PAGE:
There's no way this recipe is right. 1.75 cups of flour does not mix into the liquid. The dough was beyond dry and cracking. It wouldn't roll out. Can you please review and clarify?
Kew Gardens
October 20, 2014
Freeze for future use?
There are only two of us. This is too labor intensive for one meal. Does anybody have any experience freezing prepared, but unboiled kreplach?
Ed Greenberg
Upstate NY
March 18, 2013
Great Vegetarian As Well!
This was a super easy recipe! I would suggest prepping the meat first, and quickly filling the kreplach. I would suggest getting a helper. As I got to the last parts of the dough, it was harder to seal the dumplings. I ended up folding them more like small empanadas -- way easier and they still look great!

I was worried at first because I really wanted that soft, slimy "kreplach-y" texture, and I just couldn't see how that would happen with the dough. Lo and behold, the texture was PERFECT after they were boiled for about 15 minutes. I also tried frying one up in some olive oil, and it was delicious (but a very different texture).

As for the filling, I used Lightlife Smart Ground Original. It's parve! No one at my shabbos table would have known it was vegetarian had I not served noodle kugel as the main dish.
Los Angeles, CA
November 24, 2012
Caramelize the onions first. I use my leftover turkey after Thanksgiving
Sanda Hibbard
Portland, OR
October 5, 2012
Faygel, TY for the tip of moistening the dough with beaten egg! Great advice.

Can anyone out there help me with my chicken issue: I don't like dark meat chicken but am willing to comromise on 1/2 dark & 1/2 white chicken using food processor to mix.

I'd be gatefulfor the input!!!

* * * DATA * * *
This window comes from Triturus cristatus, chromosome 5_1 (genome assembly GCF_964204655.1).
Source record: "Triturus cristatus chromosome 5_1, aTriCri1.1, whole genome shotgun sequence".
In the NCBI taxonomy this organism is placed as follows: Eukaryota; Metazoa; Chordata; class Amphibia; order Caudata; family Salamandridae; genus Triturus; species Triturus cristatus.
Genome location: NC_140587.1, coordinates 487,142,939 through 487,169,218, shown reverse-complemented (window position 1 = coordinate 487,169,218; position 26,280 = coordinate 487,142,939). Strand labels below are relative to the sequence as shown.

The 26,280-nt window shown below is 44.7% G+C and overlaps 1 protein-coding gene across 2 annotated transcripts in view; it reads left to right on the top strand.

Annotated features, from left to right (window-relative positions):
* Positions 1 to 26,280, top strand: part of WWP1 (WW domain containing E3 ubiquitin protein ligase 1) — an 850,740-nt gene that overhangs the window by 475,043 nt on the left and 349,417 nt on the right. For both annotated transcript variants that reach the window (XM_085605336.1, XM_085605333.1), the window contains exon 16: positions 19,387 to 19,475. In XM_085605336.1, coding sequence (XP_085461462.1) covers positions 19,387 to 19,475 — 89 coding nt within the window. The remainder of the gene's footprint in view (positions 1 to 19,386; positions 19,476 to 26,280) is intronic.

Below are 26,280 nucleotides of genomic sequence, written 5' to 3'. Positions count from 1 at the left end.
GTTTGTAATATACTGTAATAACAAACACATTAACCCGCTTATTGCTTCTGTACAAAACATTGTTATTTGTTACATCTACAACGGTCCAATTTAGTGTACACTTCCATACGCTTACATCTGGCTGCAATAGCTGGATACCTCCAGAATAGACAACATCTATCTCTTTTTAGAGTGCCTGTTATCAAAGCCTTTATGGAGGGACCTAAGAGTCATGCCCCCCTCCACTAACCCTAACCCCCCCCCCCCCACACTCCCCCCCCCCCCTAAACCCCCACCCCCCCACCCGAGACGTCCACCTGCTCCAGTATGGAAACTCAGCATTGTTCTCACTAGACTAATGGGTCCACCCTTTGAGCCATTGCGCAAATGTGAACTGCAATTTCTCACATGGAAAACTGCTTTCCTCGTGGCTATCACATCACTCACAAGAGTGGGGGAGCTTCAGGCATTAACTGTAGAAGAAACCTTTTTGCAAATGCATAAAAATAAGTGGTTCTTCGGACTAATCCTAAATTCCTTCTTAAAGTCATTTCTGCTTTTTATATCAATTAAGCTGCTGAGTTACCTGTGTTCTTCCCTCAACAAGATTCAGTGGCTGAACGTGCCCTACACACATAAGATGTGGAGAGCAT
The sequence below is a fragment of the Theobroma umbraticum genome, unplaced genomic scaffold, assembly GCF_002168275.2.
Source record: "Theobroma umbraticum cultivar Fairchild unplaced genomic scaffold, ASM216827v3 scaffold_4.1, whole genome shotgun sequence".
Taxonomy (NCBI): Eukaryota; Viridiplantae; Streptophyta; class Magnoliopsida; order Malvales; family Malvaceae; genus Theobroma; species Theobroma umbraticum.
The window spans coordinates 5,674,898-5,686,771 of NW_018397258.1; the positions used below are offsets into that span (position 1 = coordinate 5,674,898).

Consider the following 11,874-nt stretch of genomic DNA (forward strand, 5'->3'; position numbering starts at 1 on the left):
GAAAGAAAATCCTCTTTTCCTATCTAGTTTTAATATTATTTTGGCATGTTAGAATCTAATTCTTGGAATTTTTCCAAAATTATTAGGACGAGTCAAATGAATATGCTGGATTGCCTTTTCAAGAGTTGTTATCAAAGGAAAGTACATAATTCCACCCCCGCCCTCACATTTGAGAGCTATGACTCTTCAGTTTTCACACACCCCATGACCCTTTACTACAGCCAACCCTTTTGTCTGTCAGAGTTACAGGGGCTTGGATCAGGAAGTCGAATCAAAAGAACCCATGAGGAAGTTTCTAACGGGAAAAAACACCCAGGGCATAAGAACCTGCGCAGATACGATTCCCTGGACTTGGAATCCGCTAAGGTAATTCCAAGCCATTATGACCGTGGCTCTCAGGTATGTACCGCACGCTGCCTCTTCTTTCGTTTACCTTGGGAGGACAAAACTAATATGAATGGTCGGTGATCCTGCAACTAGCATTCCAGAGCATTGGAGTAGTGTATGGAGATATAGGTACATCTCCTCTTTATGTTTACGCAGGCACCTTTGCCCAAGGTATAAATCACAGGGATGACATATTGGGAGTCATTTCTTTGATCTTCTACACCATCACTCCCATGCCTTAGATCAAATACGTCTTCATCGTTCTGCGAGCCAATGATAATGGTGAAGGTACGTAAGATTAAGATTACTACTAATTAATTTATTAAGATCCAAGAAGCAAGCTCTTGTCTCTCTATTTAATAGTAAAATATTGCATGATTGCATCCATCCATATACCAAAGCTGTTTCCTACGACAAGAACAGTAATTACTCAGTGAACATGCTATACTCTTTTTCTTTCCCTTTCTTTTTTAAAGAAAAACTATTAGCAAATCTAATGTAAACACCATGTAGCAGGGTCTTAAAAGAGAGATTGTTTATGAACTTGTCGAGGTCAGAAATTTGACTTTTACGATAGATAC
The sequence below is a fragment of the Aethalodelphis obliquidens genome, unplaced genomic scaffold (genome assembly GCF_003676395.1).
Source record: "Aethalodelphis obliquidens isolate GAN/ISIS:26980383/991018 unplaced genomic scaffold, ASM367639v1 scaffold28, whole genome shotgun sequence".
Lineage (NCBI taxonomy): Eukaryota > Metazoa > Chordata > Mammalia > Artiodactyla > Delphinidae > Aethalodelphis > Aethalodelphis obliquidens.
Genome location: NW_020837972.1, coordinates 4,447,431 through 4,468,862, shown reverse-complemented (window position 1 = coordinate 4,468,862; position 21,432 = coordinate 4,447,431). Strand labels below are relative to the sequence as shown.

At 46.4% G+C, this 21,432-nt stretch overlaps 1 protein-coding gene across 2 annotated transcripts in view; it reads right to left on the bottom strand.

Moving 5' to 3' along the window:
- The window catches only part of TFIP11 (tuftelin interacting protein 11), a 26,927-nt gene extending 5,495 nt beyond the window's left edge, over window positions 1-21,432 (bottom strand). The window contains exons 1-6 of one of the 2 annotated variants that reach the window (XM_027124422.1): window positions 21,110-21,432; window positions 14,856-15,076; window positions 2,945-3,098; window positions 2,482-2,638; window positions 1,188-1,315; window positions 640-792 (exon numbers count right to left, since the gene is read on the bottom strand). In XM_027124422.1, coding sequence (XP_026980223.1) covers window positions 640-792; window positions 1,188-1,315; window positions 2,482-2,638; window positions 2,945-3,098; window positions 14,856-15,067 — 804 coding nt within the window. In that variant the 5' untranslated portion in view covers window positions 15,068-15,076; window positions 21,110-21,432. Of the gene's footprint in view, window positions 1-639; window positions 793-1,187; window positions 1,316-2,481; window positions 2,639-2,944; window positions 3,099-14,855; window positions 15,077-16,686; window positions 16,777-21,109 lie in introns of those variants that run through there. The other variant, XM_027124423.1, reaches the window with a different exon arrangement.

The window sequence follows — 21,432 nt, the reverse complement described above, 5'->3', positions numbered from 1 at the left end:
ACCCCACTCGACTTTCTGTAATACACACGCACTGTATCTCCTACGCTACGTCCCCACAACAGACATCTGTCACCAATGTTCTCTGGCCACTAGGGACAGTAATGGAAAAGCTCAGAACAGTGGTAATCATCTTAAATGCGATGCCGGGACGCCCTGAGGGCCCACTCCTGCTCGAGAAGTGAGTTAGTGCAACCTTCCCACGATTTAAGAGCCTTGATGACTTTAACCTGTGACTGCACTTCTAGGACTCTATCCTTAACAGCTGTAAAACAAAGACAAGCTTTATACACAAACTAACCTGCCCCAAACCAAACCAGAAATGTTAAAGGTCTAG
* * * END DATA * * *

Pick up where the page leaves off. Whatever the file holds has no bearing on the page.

TY, Bobbi Gee of Philadelphia PA
Bobbi Gee
Philadelphia, PA
September 30, 2012
Re: Kreplach
Meat filling for Kreplach is easy. You now have the receipe for the dough. Here's how I make the meat filling. In a five quart pot boil water, add salt (to taste). About 1 lb of chopped meat (beef) - medium/large onion (depending on taste) salt(amount also depending on taste) and 1 egg. Saute onions in enough shmaltz until golden brown.(if you're worried about using shmaltz use olive oil). Add chopped meat, make sure therre is no pink left in meat. Place a heaping teasponn of meat mixture into center of individuall krepach square, moisten edges of kreplach with beaten egg press down into triangle. Drop into boiling water. Make sure water keeps bubbling. Cook about 20 minutes. Taste one to see if done. When done take out of pot place into collander to drain. Enjoy-------------
Kingston, NY
September 28, 2012
I finally made this recipe...its not for beginner or even medium level cooks. It took me hours, but was worth it! My sisters & cousins helped mye with their memories. I tried using a "Meatloaf Mix" [1 lb og fround beef, pork & veal]. I know...not kosher, but good.! I've had zero experience rolling out ANYTHING, so that was the hardest part. Keeping the dough moist as I cut out the circles, filled and sealed them was my challenge. I boiled them & Light sauteed them in sweet butter [another kosher no-no]. Thay looked like thepicture but not like my grandmom's. I will defineately try it again using chicken. My problem is that I don't like dark meat chicken, but I think I'll try a combo of white & dark meat & put it through the food processor. WARNING! This was a day long project. It took me 6 hours & my husband helped me with filling them. But I have physical disabilities so I had to take alot of breaks.
Bobbi Gee
Philadelphia, PA